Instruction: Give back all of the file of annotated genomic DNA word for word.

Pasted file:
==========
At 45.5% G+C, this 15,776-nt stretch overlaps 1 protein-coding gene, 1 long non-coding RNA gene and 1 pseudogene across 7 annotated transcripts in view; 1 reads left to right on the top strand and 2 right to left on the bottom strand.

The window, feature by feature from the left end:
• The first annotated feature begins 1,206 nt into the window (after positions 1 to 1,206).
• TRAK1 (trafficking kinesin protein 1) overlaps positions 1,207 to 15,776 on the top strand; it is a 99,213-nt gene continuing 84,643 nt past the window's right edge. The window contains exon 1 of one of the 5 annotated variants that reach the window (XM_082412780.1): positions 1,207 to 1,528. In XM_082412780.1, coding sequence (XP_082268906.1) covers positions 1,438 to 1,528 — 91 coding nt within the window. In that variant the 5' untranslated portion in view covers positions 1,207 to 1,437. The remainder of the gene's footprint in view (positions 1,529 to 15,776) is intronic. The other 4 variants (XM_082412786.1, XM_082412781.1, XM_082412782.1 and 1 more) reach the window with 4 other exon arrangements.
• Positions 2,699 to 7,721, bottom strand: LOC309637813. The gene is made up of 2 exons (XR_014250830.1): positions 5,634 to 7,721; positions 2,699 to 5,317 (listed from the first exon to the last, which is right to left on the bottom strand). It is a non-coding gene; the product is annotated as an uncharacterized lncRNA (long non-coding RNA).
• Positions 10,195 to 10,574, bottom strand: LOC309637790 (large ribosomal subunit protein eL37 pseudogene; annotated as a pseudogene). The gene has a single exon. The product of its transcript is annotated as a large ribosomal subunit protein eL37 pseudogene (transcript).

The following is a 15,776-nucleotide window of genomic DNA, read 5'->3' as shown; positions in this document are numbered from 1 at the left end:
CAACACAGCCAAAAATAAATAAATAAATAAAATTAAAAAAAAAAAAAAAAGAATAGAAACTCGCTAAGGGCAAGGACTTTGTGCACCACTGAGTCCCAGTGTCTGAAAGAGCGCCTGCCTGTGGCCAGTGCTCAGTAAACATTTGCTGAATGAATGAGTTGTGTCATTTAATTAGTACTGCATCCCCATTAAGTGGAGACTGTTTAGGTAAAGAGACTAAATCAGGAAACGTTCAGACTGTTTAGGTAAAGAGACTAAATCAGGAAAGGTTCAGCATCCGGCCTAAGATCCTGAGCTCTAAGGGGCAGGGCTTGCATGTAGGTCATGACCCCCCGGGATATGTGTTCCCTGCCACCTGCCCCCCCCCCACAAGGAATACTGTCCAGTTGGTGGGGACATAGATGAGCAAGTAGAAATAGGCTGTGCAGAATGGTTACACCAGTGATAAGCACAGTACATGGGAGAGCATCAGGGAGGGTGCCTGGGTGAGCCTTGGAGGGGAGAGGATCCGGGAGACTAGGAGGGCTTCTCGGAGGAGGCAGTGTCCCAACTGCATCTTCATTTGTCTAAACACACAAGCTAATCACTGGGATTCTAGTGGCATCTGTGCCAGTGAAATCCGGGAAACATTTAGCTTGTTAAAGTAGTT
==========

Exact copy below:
At 45.5% G+C, this 15,776-nt stretch overlaps 1 protein-coding gene, 1 long non-coding RNA gene and 1 pseudogene across 7 annotated transcripts in view; 1 reads left to right on the top strand and 2 right to left on the bottom strand.

The window, feature by feature from the left end:
• The first annotated feature begins 1,206 nt into the window (after positions 1 to 1,206).
• TRAK1 (trafficking kinesin protein 1) overlaps positions 1,207 to 15,776 on the top strand; it is a 99,213-nt gene continuing 84,643 nt past the window's right edge. The window contains exon 1 of one of the 5 annotated variants that reach the window (XM_082412780.1): positions 1,207 to 1,528. In XM_082412780.1, coding sequence (XP_082268906.1) covers positions 1,438 to 1,528 — 91 coding nt within the window. In that variant the 5' untranslated portion in view covers positions 1,207 to 1,437. The remainder of the gene's footprint in view (positions 1,529 to 15,776) is intronic. The other 4 variants (XM_082412786.1, XM_082412781.1, XM_082412782.1 and 1 more) reach the window with 4 other exon arrangements.
• Positions 2,699 to 7,721, bottom strand: LOC309637813. The gene is made up of 2 exons (XR_014250830.1): positions 5,634 to 7,721; positions 2,699 to 5,317 (listed from the first exon to the last, which is right to left on the bottom strand). It is a non-coding gene; the product is annotated as an uncharacterized lncRNA (long non-coding RNA).
• Positions 10,195 to 10,574, bottom strand: LOC309637790 (large ribosomal subunit protein eL37 pseudogene; annotated as a pseudogene). The gene has a single exon. The product of its transcript is annotated as a large ribosomal subunit protein eL37 pseudogene (transcript).

The following is a 15,776-nucleotide window of genomic DNA, read 5'->3' as shown; positions in this document are numbered from 1 at the left end:
CAACACAGCCAAAAATAAATAAATAAATAAAATTAAAAAAAAAAAAAAAAGAATAGAAACTCGCTAAGGGCAAGGACTTTGTGCACCACTGAGTCCCAGTGTCTGAAAGAGCGCCTGCCTGTGGCCAGTGCTCAGTAAACATTTGCTGAATGAATGAGTTGTGTCATTTAATTAGTACTGCATCCCCATTAAGTGGAGACTGTTTAGGTAAAGAGACTAAATCAGGAAACGTTCAGACTGTTTAGGTAAAGAGACTAAATCAGGAAAGGTTCAGCATCCGGCCTAAGATCCTGAGCTCTAAGGGGCAGGGCTTGCATGTAGGTCATGACCCCCCGGGATATGTGTTCCCTGCCACCTGCCCCCCCCCCACAAGGAATACTGTCCAGTTGGTGGGGACATAGATGAGCAAGTAGAAATAGGCTGTGCAGAATGGTTACACCAGTGATAAGCACAGTACATGGGAGAGCATCAGGGAGGGTGCCTGGGTGAGCCTTGGAGGGGAGAGGATCCGGGAGACTAGGAGGGCTTCTCGGAGGAGGCAGTGTCCCAACTGCATCTTCATTTGTCTAAACACACAAGCTAATCACTGGGATTCTAGTGGCATCTGTGCCAGTGAAATCCGGGAAACATTTAGCTTGTTAAAGTAGTT